MIDDLE GRADE KNOWHOW Removing the parents

Lion Witch and Wardrobe

Everyone knows that real adventures never happen when there are parents around. So how to get rid of them? Huw Powell has a few ideas.

Why do so many children’s books feature orphans? Peter Pan, Dorothy Gale, Oliver Twist, Harry Potter, Alex Rider, Cassie Sullivan, Mowgli and Paddington Bear are just a few. It’s the same in comics with Captain America, Ironman, Superman, Spider-Man, Batman and Robin all running riot without parents in tow. 

In fact, there are very few middle-grade novels with prominent parental characters. The Swiss Family Robinson and The Borrowers are rare examples of families working together.

Is the removal of parents a cliché or a necessity? In my own Spacejackers novels, I have Jake Cutler abandoned on a remote planet and raised by cyber-monks. Why? In short, a child character would struggle to act freely in front of their parents, who usually represent rules and order. It’s only when the parents are removed that a child is able to step up and make their own decisions. This is important, because a main character needs to take control. JK Rowling once said: “Harry's status as orphan gives him a freedom other children can only dream about.” This is made clear in The Half-Blood Prince, when Harry reflects on how different his life would have been if his parents had lived. But would that have made such a thrilling story? It’s unlikely he would have experienced such dangerous adventures under the protection of Mr and Mrs Potter.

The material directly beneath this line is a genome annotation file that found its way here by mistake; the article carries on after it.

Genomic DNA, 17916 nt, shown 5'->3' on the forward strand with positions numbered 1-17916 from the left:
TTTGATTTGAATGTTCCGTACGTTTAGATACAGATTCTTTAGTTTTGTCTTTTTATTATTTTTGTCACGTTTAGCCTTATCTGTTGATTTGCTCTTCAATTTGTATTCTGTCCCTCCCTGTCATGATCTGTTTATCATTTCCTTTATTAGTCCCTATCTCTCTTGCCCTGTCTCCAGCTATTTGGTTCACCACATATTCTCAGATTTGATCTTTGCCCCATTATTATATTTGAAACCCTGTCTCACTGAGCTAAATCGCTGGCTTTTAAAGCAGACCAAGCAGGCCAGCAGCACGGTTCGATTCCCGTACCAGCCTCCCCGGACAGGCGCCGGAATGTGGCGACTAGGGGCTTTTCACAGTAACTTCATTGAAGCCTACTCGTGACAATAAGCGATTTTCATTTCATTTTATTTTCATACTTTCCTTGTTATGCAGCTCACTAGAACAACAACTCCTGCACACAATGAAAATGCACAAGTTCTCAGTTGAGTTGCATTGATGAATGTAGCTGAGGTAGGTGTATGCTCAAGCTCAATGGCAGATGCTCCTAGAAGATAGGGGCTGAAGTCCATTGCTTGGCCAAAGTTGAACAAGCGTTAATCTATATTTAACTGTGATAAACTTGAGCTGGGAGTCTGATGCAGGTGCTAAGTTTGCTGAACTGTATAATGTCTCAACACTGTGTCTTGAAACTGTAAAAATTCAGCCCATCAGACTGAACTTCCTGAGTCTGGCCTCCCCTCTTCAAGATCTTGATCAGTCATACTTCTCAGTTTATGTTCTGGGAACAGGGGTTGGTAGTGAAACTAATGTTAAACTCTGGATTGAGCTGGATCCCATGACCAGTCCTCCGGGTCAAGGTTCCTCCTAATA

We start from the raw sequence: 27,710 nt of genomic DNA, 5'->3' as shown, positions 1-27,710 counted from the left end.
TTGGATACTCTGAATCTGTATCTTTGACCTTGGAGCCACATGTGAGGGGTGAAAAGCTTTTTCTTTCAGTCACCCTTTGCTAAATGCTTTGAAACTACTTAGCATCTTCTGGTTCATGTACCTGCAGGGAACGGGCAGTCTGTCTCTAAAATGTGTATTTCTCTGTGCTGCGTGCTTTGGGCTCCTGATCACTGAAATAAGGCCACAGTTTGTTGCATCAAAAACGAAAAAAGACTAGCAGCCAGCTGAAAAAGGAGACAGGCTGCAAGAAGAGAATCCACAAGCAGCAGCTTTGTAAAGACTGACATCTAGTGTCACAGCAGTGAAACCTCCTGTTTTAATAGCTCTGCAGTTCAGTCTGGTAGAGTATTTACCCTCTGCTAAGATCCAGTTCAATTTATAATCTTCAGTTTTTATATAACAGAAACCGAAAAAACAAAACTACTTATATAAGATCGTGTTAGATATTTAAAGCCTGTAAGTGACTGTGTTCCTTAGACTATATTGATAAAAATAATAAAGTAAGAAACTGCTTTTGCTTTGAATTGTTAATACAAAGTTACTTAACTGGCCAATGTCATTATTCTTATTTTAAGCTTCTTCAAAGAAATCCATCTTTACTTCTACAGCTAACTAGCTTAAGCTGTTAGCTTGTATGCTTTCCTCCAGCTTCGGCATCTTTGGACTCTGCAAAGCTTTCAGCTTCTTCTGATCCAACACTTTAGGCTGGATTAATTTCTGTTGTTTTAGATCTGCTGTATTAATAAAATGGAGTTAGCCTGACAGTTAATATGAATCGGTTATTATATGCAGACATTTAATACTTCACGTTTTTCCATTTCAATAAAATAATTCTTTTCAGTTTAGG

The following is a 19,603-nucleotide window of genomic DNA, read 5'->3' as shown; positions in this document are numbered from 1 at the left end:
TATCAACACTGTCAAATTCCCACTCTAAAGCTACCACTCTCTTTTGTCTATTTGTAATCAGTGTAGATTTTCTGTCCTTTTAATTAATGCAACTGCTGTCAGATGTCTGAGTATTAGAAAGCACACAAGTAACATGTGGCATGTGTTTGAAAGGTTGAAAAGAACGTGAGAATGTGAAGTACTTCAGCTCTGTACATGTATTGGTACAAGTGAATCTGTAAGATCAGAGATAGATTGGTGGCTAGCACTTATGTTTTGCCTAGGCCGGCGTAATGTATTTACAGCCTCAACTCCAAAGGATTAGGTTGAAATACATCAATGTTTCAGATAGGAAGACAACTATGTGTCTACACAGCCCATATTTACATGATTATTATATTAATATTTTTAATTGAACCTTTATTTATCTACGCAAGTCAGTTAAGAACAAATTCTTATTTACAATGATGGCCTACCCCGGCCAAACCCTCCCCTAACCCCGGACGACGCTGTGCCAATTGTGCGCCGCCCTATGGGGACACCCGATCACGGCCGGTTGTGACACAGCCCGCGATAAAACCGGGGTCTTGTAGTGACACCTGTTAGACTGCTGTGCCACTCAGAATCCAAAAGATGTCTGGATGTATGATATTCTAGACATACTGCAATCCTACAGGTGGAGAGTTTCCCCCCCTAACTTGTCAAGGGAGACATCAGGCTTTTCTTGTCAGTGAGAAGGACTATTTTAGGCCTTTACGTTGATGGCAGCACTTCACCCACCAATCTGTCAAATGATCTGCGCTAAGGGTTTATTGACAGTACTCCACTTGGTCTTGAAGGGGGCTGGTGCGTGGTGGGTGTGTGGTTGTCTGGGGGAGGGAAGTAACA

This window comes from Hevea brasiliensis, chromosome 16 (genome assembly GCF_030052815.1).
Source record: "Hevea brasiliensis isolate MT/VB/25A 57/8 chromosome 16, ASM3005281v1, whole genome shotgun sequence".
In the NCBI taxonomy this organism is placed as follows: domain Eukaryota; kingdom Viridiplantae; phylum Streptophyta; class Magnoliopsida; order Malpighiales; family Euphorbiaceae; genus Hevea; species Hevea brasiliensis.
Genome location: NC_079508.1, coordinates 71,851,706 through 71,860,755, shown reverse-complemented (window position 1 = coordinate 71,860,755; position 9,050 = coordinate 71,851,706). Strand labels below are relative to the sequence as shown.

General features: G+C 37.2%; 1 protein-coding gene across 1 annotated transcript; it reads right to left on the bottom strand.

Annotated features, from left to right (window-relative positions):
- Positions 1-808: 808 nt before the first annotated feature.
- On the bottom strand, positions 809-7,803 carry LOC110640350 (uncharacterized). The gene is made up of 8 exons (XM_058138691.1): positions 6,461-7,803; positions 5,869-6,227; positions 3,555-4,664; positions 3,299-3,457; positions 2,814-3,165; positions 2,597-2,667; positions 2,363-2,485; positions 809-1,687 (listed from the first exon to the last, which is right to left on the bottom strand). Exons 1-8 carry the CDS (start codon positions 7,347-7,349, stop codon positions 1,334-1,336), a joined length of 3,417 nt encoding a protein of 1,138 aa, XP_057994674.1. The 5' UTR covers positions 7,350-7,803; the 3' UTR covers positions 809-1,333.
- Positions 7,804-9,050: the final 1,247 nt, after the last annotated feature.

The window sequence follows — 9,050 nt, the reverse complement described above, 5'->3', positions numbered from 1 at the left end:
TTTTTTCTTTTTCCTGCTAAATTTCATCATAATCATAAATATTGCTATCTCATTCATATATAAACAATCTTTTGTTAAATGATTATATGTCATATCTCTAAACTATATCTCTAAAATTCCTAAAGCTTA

So how to get the parents out of the way and let the adventures begin? If you don't kill them off, you'll need to find other ways to remove them. Parents might simply leave their child behind as happens to Joe in Joe All Alone, or they might abandon them like Tracy Beaker's did. Perhaps you could relocate the children like the evacuees in The Lion, the Witch and the Wardrobe

Oliver Twist, James Mahoney
Oliver Twist
Photo credit: James Mahoney 1879
It's important to consider what the implications for your character are. This freedom comes at a price - if a family offers comfort and support, a parentless character is likely to feel unanchored and exposed. This is taken to the extreme in Lord of the Flies. Whatever their circumstance, a main character must be allowed to experience their own adventure and fight their own battles, which is not always possible with the parents present. It’s not essential to ‘kill’ them off, however their removal can enable a child character to stand on their own feet and become the hero of their own story.

Huw Powell is the author of the middle-grade Spacejackers trilogy, published by Bloomsbury and W F Howes. His first novel was Literature Works’ 'Book of the Month' and was shortlisted for the Teach Primary 'New Children's Fiction Award'. Huw is an active supporter of initiatives that encourage children to read. He lives with his wife and two sons in Portishead, North Somerset.

Helen Liston is KnowHow Editor. If you have any ideas for KnowHow topics, get in touch at knowhow@britishscbwi.org.

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